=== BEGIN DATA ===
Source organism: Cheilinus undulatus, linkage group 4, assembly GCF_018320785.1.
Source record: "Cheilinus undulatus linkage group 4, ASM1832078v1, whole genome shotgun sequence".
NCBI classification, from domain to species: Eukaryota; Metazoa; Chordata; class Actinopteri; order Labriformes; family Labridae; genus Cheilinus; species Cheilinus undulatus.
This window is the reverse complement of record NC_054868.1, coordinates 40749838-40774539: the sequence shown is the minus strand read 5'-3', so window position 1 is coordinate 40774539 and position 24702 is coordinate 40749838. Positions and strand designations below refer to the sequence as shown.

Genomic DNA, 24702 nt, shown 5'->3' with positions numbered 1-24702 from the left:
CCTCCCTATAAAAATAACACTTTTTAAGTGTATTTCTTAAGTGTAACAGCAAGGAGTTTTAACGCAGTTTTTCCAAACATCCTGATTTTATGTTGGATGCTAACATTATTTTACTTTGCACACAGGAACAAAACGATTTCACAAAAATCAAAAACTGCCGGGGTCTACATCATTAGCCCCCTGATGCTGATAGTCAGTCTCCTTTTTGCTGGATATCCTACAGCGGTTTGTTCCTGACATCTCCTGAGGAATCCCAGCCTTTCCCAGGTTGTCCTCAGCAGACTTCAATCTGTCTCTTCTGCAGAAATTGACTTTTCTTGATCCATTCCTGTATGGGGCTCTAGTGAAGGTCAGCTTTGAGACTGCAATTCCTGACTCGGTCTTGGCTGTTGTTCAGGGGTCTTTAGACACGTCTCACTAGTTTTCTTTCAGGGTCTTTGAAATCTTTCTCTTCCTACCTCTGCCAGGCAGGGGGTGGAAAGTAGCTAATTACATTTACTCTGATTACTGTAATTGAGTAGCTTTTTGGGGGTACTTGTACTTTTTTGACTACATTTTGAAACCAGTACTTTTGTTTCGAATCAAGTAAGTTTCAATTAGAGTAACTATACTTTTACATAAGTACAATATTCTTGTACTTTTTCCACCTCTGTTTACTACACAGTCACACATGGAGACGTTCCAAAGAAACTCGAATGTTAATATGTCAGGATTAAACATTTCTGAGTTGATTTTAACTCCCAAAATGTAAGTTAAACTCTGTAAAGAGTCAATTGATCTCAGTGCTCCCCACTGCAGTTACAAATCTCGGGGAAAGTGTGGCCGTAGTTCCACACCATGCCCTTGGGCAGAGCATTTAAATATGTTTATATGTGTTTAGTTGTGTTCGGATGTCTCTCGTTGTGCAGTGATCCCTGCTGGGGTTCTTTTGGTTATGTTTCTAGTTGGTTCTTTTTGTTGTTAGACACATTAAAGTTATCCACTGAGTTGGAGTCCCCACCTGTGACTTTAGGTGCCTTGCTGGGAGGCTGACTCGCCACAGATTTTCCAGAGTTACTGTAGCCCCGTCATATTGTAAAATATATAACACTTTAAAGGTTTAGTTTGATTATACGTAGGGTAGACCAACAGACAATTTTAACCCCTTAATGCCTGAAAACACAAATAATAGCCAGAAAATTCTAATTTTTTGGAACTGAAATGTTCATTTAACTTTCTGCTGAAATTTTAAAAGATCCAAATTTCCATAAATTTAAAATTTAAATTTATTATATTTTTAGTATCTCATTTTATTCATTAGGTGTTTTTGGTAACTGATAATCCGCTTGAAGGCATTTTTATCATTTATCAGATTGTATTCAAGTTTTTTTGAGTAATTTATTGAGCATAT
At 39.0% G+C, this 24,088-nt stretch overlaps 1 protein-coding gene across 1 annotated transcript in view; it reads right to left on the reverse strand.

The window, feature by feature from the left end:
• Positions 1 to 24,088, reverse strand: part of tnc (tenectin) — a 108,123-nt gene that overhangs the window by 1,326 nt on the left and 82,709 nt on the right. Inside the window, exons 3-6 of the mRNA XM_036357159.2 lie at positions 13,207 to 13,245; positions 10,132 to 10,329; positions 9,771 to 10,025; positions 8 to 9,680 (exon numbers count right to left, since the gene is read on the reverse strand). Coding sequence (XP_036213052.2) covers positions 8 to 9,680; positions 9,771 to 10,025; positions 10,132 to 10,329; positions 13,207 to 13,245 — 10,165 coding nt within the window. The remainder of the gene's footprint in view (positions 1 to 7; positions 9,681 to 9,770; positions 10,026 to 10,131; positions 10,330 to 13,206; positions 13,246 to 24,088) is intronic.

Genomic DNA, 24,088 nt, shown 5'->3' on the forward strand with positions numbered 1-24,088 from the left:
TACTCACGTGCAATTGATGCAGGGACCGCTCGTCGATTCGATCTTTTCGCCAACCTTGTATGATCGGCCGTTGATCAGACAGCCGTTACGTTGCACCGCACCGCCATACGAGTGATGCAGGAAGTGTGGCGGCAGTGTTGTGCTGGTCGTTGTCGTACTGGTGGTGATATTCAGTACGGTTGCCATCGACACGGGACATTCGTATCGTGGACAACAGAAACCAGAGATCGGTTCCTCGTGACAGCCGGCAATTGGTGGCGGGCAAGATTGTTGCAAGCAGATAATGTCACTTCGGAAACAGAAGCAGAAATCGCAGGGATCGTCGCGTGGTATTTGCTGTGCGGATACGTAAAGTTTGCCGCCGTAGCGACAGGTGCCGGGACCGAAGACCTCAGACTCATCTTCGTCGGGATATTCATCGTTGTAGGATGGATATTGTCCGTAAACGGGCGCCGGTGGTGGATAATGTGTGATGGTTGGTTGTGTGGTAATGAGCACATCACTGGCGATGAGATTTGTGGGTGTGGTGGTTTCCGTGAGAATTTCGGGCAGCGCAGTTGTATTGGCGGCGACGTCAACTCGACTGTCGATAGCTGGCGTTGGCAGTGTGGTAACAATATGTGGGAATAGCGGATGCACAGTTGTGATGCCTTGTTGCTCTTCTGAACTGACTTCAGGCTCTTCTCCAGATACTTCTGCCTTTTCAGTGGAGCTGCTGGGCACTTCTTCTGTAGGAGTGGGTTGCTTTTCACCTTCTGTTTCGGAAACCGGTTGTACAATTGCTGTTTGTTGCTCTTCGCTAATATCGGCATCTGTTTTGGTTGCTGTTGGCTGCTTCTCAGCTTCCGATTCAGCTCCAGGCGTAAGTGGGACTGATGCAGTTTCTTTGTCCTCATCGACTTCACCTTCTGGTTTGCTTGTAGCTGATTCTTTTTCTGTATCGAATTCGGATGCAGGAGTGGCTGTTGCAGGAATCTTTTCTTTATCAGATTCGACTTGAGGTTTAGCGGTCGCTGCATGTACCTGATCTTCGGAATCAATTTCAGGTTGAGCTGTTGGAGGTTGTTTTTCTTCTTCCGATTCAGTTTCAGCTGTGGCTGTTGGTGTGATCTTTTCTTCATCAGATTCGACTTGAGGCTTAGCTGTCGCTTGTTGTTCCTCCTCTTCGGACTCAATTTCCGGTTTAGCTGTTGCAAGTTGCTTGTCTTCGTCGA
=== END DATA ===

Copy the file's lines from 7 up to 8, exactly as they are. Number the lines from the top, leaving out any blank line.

At 39.0% G+C, this 24,088-nt stretch overlaps 1 protein-coding gene across 1 annotated transcript in view; it reads right to left on the reverse strand.

The window, feature by feature from the left end: